Order, Humbly Sheweth, 

That the said Town altho' it be of considerable Extent yet 
it must be look't upon almost as an Infant Plantation, hav- 
ing suffered so long, and so heavily under the Calamities of 
the late destructive Indians Wars, tho' at present under the 
benign Influence of the happy Peace, which we pray God 
long to preserve, it must be acknowledged we are now 
increasing in Numbers and are much encouraged in bringing 
forward the Settlement of the Town whereby in Time We 
shall be better able to pay a greater Proportion to the Support 
of the Government, Since we can every Man sit quietly on 
his own Prossession, But your Memorialist humbly craves 
Leave to represent to Your Excellency & Honours that the 
Inhabitants labour under very extraordinary Charges in Sup- 
port of the Schools but more especially in the Maintenance 
of the mmistry, for tho' our Numbers are not at present so 
greatly swelled, Yet so it is that the Situation of our Habita- 
tions are such that all of us could with no Convenience 
attend the Publick Worship in one Meeting House, a consid- 
erable River running through almost the Midst of the settled 
Inhabitants Dwellings, and so we are become two Parishes, 
the Charge of which must necessarily be greater upon the 
Town than if the whole could attend the publick Worship in 
one House ; But one Thing which has born very hard on 
Many of the Inhabitants, is, that they have in Consequence 
of Grants and Purchases (which they thought good and 
indisputable ) Settled and fenced in and brought to consider- 
able Tracts of Land not doubtmg but they had lawfull Right 
thereto, but to their Misfortune it has since turned out, those 
Tracts have belonged to non resident Proprietors and ancient 
Claimers, So that those Inhabitants have been obliged to quit 
those Lands, which have been by their hard Labour much 


increased in Value to the Advantage of the before unknown 
Claimers and Proprietors, and have been obhged to begin 
ao-ain & Subdue other Parts of the uncultivated Lands in 
said Town ; Now forasmuch as the Inhabitants are desirous 
of having their Waste Lands Subjected to Duty, and the non 
resident Proprietors who receive greater Advantage by their 
said Jiabour are not held to any Duty for Payment of any 
Tax on said Town; Your Memorialist in Behalf of said 
Town humbly prays the wise paternal Consideration of Your 
Excellency & Honours that of your knowTi Goodness ( as in 
many of the like Cases has appeared) you would please to 
Subject all the Lands unimproved in said Town belonging 
either to the Resident or non resident Proprietors thereof to 
a Tax for the encouragement of the Inhabitants, the better 
to enable them to discharge their publick Dues, and to be 
supplied for the Support of the Ministry & School in said 
Town more especially. 

And your Memorialist, as in Duty bound shall ever pray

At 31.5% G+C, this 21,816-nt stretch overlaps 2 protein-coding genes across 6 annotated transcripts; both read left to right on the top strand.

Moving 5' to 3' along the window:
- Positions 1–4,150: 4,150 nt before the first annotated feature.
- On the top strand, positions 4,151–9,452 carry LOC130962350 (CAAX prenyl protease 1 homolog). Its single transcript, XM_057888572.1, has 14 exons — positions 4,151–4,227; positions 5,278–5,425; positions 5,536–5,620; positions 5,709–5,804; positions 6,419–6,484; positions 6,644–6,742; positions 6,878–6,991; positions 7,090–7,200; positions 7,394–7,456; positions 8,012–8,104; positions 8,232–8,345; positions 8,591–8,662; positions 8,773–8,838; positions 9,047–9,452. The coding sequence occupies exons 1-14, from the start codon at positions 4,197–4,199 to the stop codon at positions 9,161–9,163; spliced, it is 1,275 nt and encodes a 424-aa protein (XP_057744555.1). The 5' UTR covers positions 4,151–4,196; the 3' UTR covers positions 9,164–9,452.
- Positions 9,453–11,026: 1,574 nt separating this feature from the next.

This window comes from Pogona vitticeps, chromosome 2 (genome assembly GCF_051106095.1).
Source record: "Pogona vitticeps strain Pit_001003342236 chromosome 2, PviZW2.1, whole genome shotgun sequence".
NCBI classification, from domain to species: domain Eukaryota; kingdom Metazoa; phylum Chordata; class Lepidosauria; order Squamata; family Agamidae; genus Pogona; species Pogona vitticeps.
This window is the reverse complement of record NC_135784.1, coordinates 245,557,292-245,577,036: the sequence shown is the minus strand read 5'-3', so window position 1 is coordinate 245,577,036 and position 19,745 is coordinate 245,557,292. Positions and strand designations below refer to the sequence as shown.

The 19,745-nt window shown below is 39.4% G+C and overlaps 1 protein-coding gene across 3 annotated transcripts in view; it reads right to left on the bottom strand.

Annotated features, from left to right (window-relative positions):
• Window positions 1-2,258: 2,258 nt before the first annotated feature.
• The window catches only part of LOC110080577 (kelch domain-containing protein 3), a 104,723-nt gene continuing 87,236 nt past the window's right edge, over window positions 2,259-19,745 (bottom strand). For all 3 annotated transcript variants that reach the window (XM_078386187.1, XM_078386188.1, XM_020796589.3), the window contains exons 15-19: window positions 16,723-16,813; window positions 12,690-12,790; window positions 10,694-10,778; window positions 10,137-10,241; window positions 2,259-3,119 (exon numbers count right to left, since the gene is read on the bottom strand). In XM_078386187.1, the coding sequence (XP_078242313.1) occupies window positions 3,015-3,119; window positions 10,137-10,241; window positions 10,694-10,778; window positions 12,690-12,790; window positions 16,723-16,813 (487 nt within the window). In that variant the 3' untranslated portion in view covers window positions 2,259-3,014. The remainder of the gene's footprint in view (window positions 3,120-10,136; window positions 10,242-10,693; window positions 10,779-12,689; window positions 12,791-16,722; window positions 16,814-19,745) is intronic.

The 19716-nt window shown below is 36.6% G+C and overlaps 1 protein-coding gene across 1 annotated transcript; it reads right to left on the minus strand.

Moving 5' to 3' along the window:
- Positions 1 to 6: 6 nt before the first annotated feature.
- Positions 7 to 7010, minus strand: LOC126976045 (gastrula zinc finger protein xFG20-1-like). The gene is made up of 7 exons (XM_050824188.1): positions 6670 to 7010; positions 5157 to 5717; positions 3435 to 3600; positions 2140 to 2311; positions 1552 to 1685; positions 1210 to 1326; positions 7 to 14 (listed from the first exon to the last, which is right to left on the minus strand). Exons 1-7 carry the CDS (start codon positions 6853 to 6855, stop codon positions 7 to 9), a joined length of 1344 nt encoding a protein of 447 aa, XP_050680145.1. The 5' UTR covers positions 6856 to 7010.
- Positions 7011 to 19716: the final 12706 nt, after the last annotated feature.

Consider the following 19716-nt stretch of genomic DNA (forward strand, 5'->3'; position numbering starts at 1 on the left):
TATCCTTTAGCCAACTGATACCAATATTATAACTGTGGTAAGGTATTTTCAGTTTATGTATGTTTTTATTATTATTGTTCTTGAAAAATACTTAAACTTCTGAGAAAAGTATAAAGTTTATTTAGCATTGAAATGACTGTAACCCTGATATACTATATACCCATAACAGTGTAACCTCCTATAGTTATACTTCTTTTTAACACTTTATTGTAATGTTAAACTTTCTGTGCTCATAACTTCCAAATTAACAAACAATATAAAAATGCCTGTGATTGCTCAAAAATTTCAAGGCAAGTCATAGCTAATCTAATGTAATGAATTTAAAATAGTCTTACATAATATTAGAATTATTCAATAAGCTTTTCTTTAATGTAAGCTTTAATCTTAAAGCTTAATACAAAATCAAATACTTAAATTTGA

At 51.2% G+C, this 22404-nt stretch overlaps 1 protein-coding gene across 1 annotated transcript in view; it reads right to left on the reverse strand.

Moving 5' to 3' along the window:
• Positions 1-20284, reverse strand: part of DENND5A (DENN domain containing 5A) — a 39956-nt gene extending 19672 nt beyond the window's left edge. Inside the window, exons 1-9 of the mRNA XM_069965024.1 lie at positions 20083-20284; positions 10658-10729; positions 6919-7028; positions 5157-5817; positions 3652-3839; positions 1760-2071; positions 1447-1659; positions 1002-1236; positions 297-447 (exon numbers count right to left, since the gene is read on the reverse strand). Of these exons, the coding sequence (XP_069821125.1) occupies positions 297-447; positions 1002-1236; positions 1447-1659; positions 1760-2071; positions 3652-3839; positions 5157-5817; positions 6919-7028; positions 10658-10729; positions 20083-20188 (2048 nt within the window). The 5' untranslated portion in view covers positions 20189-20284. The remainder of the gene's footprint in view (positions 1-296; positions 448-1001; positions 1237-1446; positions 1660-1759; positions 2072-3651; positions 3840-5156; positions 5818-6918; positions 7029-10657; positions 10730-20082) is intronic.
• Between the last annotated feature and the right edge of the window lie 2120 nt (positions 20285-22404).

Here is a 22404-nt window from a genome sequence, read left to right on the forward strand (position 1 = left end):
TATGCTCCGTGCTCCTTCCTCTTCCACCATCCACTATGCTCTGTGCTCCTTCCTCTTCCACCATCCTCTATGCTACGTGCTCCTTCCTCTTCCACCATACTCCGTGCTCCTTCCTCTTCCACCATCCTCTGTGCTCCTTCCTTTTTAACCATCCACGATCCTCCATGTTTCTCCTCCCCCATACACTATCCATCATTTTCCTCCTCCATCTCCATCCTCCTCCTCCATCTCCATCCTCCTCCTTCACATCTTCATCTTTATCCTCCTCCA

Moses Pearson 
In the House of Represent^'^^ Dec^ 23 : 1Y35, 

Read, and in Answer to this Petition Ordered 
That all the unimproved Lands in the Town of Falmouth in 
the County of York belonging either to Residents or non res- 
ident Proprietors be and hereby are Subjected to a Tax of 
one Penny per Acre per Annum for the space of three years 
next coming to be applied to and for, the better to enable 
the said Town to support the Charge of the Ministry and 
School therem, and the Assessors of the said Tow^n, as well 
as the Constable or Collectors there for the Time being dur- 
ing the said Term are hereby respectively required to levy 
and assess the said Tax, and collect and pay in the same 
according to the said Assessors Warrants on the Lists to be 
given to the Constables or Collectors for the said Term for 
the Uses aforesaid, and the said Lands are Subjected to the 


Payment of the said Tax accordingly for the uses aforesaid 

Sent up for Concurrence J. Quincy Spk'^ 

In Council Dec^ 26, 1735 

Read & Concurred J. Willard Secy 

Consented to J. Belcher 

A true Copy 

Examined g Thad. Mason Dept Sec^ 

Deposition July 2^ 1736 

John Phillips of Charlestown in the County of Middlesex 
Mariner, Aged Sixty three Years, Testifieth and Saith, That 
in tlie Month of May Anno Domini: 1694: He was at Pem- 
aquid, in the Eastern parts of New England, when S' 
William Phipps Gov' of the Province of y^ Massachusetts 
Bay, Made a purchase of Madocawando, of Lands lying at or 
near S* Georges River in the Eastern parts : And this 
Deponant bemg a Witness with Cap* David Mason. M' 
John White, and Sundry other English Gentlemen, and some 
Indian Chiefs, to the said Madocawandos Executing the said 
Deed ; which Deed I this Deponant have this day seen in the 
hands of M'' Samuel Waldo of Boston, Gentleman ; And Do 
perticularly remember the Executing thereof, as well by the 
said Madocawando, as by the severall Witnesses ; And I Do 
also declare, That I for many years, had a personall knowl- 
edge, of the s*^ Madocawando And he was dureing my 
knowledge of him, The Saggamore or Chief Sachem, of the 
Penobscotts Tribe : And I do also further declare, that there 
was near about the Number of One Hundred Indians, cheifly 
of the Tribe of Penobscott present when Madocawando, 
Executed said Deed, And were all well sattisfied therewith : 


And I do also Declare that I was present wlien the afore 
mentioned S' W™ Phipps, p*^ s"^ Madocawando a Quanty of 
Silver money, in peices of Eight, which I understood to be 
the Consideration purchas„ of the Premisses ; and at y*" 
Acknowledgment thereof before my Father late Deceased,